Fourteen years ago, I went on a yoga retreat in Costa Rica and came home with the ultimate souvenir: my future husband. Somewhere in our first weeks of dating, I got my hair color touched up to cover the gray, as I did every four to six weeks. Later that night, Nathan and I met up for a date, he leaned in for a kiss… and recoiled. “Whoooaaa,” he groaned, “why do you smell like chemicals?” I confessed that I colored my hair, and he said two little words that would create big changes in my life: “Please stop.”
Letting my hair go gray had never been part of my beauty party plan. My first grays started coming in when I was 23, but they didn’t bother me; I just covered them up with the hair color of the month. I’d started hitting the bottle when I was 15, trying out goth black, Julia Roberts auburn, punk rock purple, Madonna platinum blonde, and everything in between. During my corporate years, I settled down with more natural colors, though never my own. Coloring my hair had become a habit. Every woman I knew did it; who wanted gray hair?
“I use the word ‘silver’, because silver is valued in our society,” said the late Cindy Joseph, founder of BOOM Cosmetics and the first silver-haired supermodel. She wore her silver hair long, flowing, and proud. She looked gorgeous, but I never thought about doing that myself.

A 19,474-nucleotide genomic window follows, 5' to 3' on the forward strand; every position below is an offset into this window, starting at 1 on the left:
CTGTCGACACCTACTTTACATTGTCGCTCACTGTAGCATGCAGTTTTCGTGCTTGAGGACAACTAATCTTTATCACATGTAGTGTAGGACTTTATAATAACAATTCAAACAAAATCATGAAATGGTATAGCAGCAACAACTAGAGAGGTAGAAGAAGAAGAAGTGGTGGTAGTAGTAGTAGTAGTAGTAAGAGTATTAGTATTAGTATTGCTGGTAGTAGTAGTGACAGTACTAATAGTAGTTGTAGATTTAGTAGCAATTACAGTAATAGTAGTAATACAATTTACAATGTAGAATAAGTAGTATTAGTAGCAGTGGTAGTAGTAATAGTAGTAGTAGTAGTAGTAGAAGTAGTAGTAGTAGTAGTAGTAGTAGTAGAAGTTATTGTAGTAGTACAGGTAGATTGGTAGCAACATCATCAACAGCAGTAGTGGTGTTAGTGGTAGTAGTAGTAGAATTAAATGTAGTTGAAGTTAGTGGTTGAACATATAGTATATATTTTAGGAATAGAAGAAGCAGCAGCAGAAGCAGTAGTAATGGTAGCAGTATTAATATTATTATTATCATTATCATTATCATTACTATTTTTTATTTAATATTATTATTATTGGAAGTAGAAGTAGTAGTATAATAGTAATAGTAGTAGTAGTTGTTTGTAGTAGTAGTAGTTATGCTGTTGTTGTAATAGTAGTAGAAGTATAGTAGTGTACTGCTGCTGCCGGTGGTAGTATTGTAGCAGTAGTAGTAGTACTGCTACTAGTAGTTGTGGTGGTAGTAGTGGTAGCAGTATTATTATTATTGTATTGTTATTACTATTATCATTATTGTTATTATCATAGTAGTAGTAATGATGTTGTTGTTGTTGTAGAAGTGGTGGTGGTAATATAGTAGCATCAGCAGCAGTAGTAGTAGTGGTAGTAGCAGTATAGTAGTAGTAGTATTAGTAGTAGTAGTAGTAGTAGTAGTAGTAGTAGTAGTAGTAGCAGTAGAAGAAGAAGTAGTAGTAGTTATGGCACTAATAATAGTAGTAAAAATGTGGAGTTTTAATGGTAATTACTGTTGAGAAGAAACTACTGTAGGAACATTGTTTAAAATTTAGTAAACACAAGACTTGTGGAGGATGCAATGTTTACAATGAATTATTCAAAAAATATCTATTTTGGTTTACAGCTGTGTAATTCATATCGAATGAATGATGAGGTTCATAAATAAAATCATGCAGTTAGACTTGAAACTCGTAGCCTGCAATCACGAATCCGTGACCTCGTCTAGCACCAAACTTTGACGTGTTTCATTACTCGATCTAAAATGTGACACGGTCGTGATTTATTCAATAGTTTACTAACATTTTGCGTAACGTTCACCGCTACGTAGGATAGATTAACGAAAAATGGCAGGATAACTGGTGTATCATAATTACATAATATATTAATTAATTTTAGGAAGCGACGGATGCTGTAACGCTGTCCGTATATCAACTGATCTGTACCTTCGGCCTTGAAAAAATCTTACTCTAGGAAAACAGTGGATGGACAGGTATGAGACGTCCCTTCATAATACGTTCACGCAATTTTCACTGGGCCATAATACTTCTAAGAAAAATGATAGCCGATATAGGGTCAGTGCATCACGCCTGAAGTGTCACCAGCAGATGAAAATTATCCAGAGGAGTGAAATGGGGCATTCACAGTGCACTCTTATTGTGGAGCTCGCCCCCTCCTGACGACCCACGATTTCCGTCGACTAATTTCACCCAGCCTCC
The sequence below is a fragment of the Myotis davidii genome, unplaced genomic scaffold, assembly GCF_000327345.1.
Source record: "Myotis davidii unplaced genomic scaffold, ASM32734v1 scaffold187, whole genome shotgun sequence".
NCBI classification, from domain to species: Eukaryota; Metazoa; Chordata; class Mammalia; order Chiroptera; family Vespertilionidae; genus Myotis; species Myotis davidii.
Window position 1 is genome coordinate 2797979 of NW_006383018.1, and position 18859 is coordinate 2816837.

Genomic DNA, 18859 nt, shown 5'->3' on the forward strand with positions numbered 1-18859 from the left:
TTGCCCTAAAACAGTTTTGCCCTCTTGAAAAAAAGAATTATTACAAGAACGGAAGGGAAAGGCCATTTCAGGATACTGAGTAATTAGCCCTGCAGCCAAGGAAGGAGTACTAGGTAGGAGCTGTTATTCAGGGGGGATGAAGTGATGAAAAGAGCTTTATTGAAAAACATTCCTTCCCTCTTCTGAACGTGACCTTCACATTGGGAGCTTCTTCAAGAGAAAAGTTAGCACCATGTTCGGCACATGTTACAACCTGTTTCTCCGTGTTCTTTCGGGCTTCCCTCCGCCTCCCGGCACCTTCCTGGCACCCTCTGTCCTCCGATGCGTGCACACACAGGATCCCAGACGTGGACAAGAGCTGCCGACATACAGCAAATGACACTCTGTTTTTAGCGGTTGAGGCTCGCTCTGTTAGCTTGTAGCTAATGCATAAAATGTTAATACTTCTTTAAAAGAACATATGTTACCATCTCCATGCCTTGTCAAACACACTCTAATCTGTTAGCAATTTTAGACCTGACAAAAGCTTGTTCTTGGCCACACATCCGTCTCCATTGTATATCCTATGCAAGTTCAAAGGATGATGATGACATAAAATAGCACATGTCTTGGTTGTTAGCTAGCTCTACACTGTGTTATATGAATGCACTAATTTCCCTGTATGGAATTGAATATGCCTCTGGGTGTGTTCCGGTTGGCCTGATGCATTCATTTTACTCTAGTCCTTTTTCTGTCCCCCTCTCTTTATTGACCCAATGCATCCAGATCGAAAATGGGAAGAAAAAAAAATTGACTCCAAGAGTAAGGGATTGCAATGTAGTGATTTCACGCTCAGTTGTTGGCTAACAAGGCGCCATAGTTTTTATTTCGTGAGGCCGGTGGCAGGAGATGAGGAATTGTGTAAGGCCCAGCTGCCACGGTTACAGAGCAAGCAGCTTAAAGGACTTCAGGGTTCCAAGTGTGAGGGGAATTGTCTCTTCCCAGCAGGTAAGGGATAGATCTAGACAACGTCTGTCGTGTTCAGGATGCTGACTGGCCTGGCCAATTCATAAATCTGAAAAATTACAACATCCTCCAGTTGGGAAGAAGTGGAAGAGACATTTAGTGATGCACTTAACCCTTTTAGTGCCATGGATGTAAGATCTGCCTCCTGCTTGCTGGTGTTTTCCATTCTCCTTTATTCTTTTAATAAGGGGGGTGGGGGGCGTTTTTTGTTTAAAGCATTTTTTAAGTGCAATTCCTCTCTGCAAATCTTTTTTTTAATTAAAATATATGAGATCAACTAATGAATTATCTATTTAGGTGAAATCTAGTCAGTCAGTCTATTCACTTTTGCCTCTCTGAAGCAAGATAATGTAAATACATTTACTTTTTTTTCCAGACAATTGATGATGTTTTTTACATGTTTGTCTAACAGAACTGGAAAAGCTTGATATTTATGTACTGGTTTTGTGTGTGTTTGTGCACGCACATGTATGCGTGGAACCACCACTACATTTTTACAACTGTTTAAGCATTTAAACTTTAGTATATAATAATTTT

Not until I’d met the man I wanted to marry, and that man couldn’t stand to be near me every four to six weeks because I reeked of hair dye chemicals. Being a stand-up, do-right kind of guy, Nathan would’ve put up with the romance-killing stench if coloring my hair was important to me. But I was starting to wonder how important it was, and why I was doing it anymore in the first place.
In my teens and 20s, coloring my hair was fun. I thought of it as being like makeup—something that expressed my personality. Each different hair color made me a different person. The trouble was that I’d been doing this for so long, I now had no idea who I was going to be if I let myself just be. “I don’t know what’s under the hair dye,” I told Nathan. “I don’t know who’s under the dye.” He countered with an intriguing question: “Why don’t we find out?”
Yes, I thought. Let’s find out.
“I used to have this dream that someone on the street would stop me and say, ‘I know what to do about your hair!’” says Lorraine Massey, author of Curly Girl: The Handbook and founder of Curlyworld. “I just didn’t know that someone would be me.” Lorraine was born with wildly curly hair at a time when straight hair was the thing. After years of, as she calls it, “blow-frying” her hair, Lorraine let it go natural and became the leader of a curly hair revolution.